I was never a fan of soca music. When the dj started to play this genre of music, that was my cue to head to my car. As one of my April first, in 2011 I returned home for Bacchanal Jamaica’s carnival. As is their recurring theme, the preliminary experience was the result of immense disorganization and an unapologetic lack of customer service. None-the-less, on carnival day I had the time of my life. That was it for me. Thereafter, a year has not passed without me playing mas (participating in) at least one carnival. This year I reluctantly attended Miami-Broward’s One carnival. At the advice of veteran attenders, I procured a costume with Mascot’s International. The pitch included their provision of all-inclusive liquor (as opposed to the limit placed on drinks by other bands), creative, durable (very important as unintentional skimpiness is never a good look) costumes and an organized pick up process. At $295, the service, costumes and band vibe was well worth it. If I were to jump (participate) with Miami carnival again I would most certainly seek out their costumes first.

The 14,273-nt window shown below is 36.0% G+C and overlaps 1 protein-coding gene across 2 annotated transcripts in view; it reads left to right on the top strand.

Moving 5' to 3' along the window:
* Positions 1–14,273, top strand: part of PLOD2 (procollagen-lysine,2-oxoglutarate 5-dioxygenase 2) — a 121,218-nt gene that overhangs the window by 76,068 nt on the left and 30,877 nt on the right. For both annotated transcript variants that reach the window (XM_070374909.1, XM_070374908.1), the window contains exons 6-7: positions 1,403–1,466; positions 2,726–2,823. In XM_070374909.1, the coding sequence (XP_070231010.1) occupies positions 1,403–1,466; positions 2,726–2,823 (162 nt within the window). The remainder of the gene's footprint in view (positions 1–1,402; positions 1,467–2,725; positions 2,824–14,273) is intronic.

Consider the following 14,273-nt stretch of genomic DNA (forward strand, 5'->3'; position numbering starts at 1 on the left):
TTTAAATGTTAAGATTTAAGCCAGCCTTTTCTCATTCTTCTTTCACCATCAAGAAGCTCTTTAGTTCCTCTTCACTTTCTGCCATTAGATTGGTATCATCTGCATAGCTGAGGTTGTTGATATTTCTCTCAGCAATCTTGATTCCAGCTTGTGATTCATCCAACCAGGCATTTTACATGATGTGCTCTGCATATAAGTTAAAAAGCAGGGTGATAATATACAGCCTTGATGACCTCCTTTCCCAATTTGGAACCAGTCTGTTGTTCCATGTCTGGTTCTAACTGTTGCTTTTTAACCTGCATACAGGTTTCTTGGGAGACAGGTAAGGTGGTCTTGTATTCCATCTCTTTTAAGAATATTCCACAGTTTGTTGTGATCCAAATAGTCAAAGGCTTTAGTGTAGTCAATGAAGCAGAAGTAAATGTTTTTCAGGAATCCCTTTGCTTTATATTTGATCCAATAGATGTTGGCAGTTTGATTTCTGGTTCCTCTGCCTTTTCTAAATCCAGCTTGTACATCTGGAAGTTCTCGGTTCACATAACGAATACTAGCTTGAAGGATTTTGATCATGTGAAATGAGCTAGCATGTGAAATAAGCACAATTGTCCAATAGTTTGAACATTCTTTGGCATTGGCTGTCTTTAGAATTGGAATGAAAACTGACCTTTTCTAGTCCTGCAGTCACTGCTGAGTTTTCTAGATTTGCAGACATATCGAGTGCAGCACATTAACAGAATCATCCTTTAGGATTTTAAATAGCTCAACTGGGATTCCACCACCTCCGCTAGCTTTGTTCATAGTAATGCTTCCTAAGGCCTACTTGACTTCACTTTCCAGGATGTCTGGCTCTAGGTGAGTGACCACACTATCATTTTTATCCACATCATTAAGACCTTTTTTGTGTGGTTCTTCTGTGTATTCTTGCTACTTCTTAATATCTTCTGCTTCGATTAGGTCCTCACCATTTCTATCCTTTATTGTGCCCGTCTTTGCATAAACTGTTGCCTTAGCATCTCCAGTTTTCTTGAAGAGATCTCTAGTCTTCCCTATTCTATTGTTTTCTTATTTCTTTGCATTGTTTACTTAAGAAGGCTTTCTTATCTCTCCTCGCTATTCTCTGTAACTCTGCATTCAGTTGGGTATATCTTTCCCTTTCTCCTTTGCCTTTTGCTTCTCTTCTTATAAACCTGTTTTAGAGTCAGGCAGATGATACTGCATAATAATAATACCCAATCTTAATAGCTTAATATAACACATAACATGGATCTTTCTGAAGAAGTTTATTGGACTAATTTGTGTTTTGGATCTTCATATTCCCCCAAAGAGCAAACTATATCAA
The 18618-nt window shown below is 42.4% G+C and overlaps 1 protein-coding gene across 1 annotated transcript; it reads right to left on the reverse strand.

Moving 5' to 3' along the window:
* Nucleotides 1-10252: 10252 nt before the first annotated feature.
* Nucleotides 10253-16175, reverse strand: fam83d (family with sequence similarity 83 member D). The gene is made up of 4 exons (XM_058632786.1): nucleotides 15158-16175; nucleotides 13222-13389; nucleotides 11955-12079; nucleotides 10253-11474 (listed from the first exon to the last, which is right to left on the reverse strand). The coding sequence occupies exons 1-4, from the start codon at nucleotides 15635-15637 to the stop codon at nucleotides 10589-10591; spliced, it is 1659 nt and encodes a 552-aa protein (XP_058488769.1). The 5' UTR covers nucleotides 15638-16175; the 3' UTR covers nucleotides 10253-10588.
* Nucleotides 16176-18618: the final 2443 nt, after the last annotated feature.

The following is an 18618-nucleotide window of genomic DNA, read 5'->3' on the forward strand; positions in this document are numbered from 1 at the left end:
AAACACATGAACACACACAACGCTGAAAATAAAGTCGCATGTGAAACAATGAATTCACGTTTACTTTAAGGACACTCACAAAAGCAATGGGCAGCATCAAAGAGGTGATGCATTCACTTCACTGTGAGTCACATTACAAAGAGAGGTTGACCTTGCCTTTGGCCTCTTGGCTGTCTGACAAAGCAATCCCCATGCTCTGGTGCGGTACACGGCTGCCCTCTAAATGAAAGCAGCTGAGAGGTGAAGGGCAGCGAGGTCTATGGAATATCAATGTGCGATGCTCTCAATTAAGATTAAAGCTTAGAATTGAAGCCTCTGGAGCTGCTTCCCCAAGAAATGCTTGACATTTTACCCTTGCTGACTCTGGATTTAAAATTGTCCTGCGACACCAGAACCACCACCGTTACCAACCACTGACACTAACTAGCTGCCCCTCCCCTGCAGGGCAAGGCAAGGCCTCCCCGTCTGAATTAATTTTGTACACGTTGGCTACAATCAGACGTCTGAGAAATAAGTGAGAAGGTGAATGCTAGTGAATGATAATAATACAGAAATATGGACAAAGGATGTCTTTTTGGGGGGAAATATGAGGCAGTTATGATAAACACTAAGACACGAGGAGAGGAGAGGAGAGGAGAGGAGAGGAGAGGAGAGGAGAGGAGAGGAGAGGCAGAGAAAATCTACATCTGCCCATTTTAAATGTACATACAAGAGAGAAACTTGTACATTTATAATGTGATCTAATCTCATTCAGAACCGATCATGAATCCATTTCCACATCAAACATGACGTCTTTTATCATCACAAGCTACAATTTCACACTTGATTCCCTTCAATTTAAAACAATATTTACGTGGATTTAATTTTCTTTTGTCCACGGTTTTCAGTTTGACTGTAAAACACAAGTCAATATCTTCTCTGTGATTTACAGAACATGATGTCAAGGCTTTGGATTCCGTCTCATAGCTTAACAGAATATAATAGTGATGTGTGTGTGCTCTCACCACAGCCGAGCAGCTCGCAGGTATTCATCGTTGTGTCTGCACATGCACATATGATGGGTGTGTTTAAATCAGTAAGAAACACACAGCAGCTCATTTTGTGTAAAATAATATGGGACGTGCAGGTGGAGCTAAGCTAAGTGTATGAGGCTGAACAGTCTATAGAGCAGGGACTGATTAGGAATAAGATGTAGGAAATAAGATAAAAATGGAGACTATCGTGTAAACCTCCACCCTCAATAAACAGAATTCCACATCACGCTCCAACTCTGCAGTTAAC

My experience at Miami carnival, 2014 was as best as one could expect of any non-Caribbean mas. There is simply nothing like it and no matter how much liquor one drinks or how much one tries to suspend their disbelief, there are constant reminders that this “just isn’t the real thing.” From the slow contrived pace of the trucks, to the fact that the venue is an enclosed space. Perhaps the highlight of the experience is crossing the stage, an experience of which many island carnivals no longer partake. This year, the festivities saw their first casualty and unfortunately it took place in Mascot International’s band. Masqueraders were very responsive and the woman who had been run over by the band’s beverage truck received immediate attention from both surrounding patrons and on-site EMS professionals. The event went on with the last band crossing the stage well after 10pm. All in all, it was a moderately satisfying experience.